Telluride Review: Jennifer Garner's Delightful Indie Comedy 'Butter'
by Alex Billington
September 4, 2011
One of the surprise secret screenings at the Telluride Film Festival this year was the upcoming indie comedy Butter, a high ranking Black List script by Jason A. Micallef, directed by Jim Field Smith (She's Out of My League). Set in conservative Iowa, the film is about the state competition of mastery in butter carving, and what went down one year to push loving, cutesy, conservative wife Laura Pickler (played by Jennifer Garner) to the brink of madness. Garner not only stars, but is a producer, making this very much her film, but it is the rest of the very talented and diverse cast that makes this such an enjoyable American comedy.
Butter is indeed about butter carving, with a bit of a hint of American politics. Laura Pickler (Garner) is the wife of Bob Pickler (played incredibly well by Ty Burrell), the reigning 15 year butter carving champion, whose pieces include Schindler's List and The Last Supper. When he's asked to move on, Laura can't deal with the lack of fame and glory, and decides to compete herself, but encounters the unlikeliest competitor - a 10-year-old foster care African-American girl named Destiny (played by Yara Shahidi), who has a natural talent for carving impeccable butter sculptures. One could say it's a metaphor for America, and Garner is representative of Michele Bachmann and/or Sarah Palin, but I feel like that's reading into it a bit too much.
The film works on many levels, mostly as a comedy with some hilarious laugh-out-loud moments, but it also has some emotion to it and a good message by the end. The cast, besides Garner who often was far too often over-the-top in her performance, is where this film really shines. Not only with Destiny (Yara Shahidi) and Bob (Ty Burrell), but supporting cast members including Olivia Wilde as a stripper (just wait until you see her in this), Hugh Jackman as a car salesman, Kristen Schaal as an avid Pickler fan, Ashley Greene as the Pickler's daughter, and Alicia Silverstone and Rob Corddry as Destiny's foster parents. If you can believe it, Rob Corddry gives one of the best dramatic performances of his career, standing out in the crowd.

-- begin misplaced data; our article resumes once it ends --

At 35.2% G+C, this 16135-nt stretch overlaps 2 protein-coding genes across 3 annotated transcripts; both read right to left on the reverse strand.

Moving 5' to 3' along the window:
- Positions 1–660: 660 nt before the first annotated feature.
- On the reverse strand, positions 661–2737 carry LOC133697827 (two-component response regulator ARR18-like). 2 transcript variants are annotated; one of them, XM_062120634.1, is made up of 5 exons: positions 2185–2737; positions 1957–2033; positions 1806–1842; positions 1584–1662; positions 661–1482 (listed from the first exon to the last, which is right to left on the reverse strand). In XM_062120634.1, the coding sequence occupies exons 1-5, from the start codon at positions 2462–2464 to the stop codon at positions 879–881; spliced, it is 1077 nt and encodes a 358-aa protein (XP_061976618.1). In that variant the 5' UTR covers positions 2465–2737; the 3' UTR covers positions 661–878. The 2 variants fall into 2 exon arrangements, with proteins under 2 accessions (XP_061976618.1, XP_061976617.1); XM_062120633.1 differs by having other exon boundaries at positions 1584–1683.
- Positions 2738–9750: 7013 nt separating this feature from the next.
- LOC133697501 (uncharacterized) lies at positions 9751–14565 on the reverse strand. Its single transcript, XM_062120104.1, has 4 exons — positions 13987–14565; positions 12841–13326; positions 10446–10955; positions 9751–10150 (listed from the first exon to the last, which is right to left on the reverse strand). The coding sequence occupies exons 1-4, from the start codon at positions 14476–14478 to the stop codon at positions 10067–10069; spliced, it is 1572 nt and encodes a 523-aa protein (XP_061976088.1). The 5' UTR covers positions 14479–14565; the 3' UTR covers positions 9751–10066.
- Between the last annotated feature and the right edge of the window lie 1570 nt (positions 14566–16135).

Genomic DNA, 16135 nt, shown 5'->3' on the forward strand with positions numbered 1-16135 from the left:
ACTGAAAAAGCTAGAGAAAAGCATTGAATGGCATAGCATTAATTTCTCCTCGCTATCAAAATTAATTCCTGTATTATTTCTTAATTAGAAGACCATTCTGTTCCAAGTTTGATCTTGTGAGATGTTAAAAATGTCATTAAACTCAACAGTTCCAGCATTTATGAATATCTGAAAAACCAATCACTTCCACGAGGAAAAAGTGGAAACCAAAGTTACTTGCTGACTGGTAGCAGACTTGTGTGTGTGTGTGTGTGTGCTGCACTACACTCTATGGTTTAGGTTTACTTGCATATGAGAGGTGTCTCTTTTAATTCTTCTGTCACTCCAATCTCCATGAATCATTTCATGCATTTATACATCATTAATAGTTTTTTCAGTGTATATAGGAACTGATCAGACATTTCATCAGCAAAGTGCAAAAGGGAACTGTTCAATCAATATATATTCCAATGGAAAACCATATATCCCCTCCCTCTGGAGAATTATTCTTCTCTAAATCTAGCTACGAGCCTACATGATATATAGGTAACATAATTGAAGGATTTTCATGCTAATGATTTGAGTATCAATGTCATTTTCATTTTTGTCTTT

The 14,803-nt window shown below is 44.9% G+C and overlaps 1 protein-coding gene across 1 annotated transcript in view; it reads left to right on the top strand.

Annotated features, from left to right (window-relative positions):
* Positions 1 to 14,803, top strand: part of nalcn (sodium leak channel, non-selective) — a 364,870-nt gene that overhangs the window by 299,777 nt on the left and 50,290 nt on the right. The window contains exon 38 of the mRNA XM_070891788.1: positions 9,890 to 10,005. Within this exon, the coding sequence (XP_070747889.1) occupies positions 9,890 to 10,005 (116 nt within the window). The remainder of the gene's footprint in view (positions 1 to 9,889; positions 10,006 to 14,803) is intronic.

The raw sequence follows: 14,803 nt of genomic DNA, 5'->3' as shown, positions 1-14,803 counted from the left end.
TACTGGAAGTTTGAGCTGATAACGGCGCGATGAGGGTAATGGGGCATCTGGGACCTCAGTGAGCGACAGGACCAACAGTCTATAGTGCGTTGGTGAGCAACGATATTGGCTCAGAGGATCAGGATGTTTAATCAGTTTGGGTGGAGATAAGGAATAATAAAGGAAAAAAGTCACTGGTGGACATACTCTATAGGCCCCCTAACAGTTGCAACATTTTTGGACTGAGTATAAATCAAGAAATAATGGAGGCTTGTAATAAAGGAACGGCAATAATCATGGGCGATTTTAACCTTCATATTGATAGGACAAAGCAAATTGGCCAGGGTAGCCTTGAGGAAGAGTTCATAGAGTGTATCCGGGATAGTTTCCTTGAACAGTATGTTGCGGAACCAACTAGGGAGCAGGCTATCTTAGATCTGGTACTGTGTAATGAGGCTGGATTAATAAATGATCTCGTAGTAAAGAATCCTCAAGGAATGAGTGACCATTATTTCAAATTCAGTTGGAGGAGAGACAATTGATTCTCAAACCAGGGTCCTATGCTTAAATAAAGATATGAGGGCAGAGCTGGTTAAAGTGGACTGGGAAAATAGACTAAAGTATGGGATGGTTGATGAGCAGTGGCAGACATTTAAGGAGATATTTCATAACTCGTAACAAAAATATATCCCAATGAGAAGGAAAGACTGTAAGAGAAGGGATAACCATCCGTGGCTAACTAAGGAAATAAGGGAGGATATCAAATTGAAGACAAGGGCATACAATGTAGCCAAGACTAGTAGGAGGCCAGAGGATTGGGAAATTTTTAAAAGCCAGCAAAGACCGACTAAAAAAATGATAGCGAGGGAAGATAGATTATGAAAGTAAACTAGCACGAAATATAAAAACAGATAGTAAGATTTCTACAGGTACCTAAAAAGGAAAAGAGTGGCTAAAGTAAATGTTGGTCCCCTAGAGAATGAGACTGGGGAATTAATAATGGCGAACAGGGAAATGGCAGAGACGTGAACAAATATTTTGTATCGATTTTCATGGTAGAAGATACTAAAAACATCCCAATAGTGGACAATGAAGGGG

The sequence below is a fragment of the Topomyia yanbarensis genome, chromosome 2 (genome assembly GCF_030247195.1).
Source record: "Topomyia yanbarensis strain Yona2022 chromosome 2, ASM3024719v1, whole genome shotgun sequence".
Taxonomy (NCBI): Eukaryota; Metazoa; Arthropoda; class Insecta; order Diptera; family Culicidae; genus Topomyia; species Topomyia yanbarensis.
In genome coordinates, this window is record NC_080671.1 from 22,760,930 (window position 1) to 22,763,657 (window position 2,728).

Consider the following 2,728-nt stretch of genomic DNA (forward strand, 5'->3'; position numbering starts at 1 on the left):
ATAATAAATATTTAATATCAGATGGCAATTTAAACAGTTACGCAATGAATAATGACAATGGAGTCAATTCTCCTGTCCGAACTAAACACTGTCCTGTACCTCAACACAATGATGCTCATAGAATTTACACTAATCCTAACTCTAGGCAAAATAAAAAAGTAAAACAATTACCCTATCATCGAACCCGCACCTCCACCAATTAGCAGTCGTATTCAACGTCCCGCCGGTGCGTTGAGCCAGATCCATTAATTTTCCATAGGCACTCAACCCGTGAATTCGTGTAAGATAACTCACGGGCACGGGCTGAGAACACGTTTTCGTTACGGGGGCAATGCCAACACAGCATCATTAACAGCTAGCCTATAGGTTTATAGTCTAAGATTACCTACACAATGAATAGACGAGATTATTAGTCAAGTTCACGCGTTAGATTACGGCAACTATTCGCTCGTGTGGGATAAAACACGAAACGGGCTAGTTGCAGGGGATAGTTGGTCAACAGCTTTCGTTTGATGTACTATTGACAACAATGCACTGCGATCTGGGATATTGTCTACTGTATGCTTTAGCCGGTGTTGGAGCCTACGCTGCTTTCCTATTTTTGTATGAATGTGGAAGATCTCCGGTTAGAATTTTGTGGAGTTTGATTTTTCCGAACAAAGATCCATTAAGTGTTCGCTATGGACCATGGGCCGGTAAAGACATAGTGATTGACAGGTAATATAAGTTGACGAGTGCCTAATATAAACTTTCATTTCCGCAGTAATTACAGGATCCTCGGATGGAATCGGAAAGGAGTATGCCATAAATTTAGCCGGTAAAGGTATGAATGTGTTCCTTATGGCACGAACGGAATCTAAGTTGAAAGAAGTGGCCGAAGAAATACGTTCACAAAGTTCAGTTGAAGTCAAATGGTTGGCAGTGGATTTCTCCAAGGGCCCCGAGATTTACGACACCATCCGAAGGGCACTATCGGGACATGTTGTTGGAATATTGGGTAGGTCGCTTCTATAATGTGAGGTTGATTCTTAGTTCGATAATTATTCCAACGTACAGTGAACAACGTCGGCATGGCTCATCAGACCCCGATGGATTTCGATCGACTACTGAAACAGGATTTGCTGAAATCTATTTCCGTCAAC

While I thoroughly enjoyed Butter, I don't think it has much Oscar potential, it's just not that kind of film. It's very well-written, adequately directed, and entertaining from start to finish, but doesn't really seem like an Academy film. The lasting impressions it left on me are that you can indeed take any subject and make it into a good story (butter carving - who would've thought?) and that Rob Corddry has much more potential than anyone seems to realize. It's a delightful, light indie comedy that hearkens back to Alexander Payne's Election and never takes itself too seriously, but keeps heart at the forefront throughout its humorous story.
Alex's Telluride Rating: 8 out of 10